A correspondent says: "Absolute sequence of the orders is a myth in any garden in the world, nor can they all be represented, and even were it possible the orders are too numerous and too tough for the digestion of the ordinary student. The simplification of botany is a prime necessity in this or any other country, and it seems to me that an arrangement by great family relations would go very far towards doing this in gardens".

We go farther and say that such arrangements are not only "myths " in practice, but the at-temps are absurdities. We study botany in these days by the systematic writings of botanical authorities, and we want the living specimens chiefly to verify what these authors tell us and to see for ourselves if we can observe anything new; of course when one is studying a genus it is convenient to have all the species near together, and in planting this may be remembered; but for this purpose it can make little difference whether one plant is twenty feet or two hundred feet away from another, the main point is to index or number the plots, and each tree in each plot so that the student can find what he wants in a few minutes. Every tree and bush should have a number and a name; and every plot should have a distinct centene or millene of its own, so as to provide for additions when with the annual catalogue in hand, anything can be at once found without worrying about classes, orders, cohorts, alliances and so on which one must be an accomplished botanist, and not a mere student to understand.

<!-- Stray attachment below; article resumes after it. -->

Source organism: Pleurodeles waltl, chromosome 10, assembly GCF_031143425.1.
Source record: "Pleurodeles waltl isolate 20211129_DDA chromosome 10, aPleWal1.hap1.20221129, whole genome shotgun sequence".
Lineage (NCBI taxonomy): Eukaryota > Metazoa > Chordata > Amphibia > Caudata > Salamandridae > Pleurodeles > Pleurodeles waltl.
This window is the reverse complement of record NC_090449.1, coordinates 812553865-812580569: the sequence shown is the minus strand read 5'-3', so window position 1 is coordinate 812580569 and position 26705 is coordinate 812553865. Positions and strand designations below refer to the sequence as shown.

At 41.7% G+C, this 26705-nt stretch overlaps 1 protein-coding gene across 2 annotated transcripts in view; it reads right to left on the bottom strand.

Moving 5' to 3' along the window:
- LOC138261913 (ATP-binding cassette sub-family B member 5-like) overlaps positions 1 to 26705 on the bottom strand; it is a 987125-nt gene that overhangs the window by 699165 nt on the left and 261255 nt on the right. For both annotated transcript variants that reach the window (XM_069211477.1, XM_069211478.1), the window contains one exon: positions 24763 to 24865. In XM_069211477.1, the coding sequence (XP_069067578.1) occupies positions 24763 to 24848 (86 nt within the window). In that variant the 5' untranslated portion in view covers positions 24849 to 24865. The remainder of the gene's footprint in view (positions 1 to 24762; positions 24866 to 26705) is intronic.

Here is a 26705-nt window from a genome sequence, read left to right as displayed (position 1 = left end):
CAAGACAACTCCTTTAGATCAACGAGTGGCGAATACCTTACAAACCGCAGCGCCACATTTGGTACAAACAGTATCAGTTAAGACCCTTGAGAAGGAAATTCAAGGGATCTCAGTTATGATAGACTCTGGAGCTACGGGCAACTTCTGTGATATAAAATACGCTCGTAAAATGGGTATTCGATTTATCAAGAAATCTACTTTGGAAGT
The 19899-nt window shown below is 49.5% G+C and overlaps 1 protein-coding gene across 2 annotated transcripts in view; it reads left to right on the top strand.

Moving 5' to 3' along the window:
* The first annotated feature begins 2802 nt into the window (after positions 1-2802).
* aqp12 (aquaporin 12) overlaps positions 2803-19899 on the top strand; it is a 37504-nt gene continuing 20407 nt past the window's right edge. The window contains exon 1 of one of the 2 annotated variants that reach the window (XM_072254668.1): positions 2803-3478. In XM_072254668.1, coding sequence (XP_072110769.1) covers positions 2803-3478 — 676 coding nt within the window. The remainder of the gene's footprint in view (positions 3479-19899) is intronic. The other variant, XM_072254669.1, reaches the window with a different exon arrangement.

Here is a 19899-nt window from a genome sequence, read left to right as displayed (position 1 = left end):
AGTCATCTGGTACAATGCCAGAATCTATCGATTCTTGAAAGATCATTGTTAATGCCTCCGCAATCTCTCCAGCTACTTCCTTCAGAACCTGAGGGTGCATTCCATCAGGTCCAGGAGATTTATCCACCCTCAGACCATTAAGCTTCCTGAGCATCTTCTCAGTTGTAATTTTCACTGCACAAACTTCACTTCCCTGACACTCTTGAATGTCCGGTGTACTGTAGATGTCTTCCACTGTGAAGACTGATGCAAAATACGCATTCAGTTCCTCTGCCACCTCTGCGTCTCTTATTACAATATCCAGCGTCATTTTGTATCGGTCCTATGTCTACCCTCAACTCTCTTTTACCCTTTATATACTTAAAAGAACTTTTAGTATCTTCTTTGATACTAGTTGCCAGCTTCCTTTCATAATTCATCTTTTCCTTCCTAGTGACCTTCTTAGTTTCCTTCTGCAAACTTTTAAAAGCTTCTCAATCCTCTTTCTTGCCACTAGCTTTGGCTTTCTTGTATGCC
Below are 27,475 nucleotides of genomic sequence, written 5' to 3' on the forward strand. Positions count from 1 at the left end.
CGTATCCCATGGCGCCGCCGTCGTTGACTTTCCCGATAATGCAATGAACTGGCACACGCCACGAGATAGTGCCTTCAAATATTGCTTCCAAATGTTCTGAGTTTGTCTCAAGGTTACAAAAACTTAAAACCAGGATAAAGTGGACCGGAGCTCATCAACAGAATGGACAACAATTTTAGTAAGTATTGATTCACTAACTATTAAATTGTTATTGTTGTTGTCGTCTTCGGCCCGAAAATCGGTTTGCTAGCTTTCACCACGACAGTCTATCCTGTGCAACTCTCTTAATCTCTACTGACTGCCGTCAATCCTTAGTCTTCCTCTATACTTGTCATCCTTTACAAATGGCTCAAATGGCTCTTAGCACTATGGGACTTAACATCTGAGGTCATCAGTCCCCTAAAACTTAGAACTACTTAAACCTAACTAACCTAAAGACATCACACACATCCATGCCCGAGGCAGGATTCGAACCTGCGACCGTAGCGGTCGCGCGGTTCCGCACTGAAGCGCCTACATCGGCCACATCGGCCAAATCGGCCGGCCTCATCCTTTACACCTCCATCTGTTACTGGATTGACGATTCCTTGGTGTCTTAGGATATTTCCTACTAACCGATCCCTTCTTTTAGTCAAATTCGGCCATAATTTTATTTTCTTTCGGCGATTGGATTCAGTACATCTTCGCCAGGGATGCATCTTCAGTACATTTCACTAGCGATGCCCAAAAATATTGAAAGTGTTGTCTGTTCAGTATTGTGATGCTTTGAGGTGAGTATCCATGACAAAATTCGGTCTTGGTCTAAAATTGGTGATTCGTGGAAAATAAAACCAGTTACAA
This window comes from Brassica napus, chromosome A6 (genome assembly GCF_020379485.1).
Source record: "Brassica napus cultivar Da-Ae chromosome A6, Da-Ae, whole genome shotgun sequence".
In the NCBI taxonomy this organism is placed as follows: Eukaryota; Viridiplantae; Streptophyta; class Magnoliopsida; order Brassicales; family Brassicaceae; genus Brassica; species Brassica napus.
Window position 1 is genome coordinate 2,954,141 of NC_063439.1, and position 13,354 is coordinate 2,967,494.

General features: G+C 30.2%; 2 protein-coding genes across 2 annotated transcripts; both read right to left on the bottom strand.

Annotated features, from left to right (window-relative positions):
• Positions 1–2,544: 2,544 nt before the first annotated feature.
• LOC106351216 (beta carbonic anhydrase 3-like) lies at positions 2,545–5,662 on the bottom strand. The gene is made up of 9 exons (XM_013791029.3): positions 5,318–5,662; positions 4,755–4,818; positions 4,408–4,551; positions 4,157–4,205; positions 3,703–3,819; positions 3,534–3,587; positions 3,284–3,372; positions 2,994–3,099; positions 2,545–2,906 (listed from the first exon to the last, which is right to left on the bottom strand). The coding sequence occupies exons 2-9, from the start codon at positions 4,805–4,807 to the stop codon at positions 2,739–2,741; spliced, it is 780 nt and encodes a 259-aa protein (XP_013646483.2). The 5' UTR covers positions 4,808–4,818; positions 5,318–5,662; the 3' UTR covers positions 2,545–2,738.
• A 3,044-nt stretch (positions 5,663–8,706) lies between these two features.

The attempts to arrange botanic gardens as we would arrange dried specimens in an herbarium, in these days of accessible botanical books and cheap printing seem like the arrangements of country seats in paste-board, putty, and colored everlastings, and which often " take the first premiums" at country fairs.